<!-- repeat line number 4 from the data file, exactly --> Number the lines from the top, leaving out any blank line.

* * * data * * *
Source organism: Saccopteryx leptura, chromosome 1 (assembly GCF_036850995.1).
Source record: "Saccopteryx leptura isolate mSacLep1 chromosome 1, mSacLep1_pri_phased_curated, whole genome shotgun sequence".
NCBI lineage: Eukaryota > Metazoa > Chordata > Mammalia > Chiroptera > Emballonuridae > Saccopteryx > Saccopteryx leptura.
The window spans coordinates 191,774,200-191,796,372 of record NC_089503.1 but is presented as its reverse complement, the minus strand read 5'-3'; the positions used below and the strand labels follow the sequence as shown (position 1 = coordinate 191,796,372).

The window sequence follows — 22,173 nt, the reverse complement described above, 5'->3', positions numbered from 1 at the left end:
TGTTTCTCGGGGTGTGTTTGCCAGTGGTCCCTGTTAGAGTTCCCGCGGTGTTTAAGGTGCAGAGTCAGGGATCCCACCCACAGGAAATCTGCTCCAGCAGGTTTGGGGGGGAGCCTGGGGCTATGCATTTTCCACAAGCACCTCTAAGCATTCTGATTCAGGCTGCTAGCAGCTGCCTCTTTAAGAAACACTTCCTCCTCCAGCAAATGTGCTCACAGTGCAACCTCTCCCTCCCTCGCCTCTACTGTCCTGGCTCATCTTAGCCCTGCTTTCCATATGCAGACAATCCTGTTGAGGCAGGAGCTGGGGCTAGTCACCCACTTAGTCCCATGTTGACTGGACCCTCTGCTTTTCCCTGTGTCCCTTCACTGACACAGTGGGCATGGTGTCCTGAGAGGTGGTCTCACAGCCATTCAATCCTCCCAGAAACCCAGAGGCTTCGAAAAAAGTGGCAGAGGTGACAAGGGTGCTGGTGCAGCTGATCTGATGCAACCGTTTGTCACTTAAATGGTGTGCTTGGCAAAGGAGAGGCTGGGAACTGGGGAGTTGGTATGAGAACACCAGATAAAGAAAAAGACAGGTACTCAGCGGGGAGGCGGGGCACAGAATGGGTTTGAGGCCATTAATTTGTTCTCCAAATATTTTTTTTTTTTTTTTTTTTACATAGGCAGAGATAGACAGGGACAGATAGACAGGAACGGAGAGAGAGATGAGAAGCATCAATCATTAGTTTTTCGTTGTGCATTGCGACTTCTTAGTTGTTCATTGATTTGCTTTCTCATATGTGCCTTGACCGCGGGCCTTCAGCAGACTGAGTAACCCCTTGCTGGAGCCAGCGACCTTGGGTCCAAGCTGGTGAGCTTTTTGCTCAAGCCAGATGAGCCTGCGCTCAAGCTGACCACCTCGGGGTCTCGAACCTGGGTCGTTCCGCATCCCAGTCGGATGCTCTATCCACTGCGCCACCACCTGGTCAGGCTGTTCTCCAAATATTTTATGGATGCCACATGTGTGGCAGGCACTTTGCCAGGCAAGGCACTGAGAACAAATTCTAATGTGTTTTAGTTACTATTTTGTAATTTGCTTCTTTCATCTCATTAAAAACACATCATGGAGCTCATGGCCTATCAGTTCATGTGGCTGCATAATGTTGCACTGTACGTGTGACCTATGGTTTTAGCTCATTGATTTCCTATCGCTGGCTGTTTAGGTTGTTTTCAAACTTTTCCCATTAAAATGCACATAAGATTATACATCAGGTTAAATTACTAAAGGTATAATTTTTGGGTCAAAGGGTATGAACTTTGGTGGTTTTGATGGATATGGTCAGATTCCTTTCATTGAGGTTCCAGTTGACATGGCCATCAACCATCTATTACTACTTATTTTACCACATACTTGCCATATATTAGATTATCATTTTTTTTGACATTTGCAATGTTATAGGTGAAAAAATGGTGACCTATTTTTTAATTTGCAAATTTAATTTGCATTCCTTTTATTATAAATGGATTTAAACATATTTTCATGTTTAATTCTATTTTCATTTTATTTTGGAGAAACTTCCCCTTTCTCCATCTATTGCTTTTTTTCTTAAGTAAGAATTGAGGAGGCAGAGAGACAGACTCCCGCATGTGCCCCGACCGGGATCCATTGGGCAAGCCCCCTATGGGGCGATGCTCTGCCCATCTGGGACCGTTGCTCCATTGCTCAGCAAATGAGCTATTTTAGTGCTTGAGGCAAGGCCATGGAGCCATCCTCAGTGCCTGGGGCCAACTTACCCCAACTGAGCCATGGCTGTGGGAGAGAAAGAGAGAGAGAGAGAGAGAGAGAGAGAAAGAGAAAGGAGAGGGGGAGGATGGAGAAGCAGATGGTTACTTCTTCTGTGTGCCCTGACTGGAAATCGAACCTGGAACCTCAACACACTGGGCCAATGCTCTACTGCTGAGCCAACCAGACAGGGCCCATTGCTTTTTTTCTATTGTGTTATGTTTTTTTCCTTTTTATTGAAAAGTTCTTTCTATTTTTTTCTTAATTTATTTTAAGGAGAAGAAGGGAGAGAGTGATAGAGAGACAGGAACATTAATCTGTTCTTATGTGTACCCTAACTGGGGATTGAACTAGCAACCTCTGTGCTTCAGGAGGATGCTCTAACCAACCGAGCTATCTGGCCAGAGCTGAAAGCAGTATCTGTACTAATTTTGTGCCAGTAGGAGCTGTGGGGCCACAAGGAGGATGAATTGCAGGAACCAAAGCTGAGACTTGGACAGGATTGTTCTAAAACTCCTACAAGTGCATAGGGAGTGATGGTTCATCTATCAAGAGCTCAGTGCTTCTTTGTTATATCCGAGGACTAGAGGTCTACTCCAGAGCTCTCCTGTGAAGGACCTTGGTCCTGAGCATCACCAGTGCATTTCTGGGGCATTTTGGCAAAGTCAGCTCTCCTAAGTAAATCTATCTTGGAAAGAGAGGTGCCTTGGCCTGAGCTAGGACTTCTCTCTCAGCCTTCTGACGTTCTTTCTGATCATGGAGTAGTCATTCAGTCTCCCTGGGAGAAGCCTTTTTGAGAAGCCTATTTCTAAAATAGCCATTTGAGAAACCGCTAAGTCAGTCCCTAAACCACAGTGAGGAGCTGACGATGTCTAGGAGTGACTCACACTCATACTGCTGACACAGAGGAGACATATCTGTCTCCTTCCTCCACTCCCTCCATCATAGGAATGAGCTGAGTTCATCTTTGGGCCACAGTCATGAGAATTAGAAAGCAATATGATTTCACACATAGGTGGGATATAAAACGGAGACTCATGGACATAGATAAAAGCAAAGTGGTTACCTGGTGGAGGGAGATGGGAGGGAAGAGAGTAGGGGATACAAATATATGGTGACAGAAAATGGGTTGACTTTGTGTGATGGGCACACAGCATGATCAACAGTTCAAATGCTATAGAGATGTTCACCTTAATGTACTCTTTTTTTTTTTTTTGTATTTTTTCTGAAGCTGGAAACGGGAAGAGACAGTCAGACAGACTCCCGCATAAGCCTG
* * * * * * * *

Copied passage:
The window spans coordinates 191,774,200-191,796,372 of record NC_089503.1 but is presented as its reverse complement, the minus strand read 5'-3'; the positions used below and the strand labels follow the sequence as shown (position 1 = coordinate 191,796,372).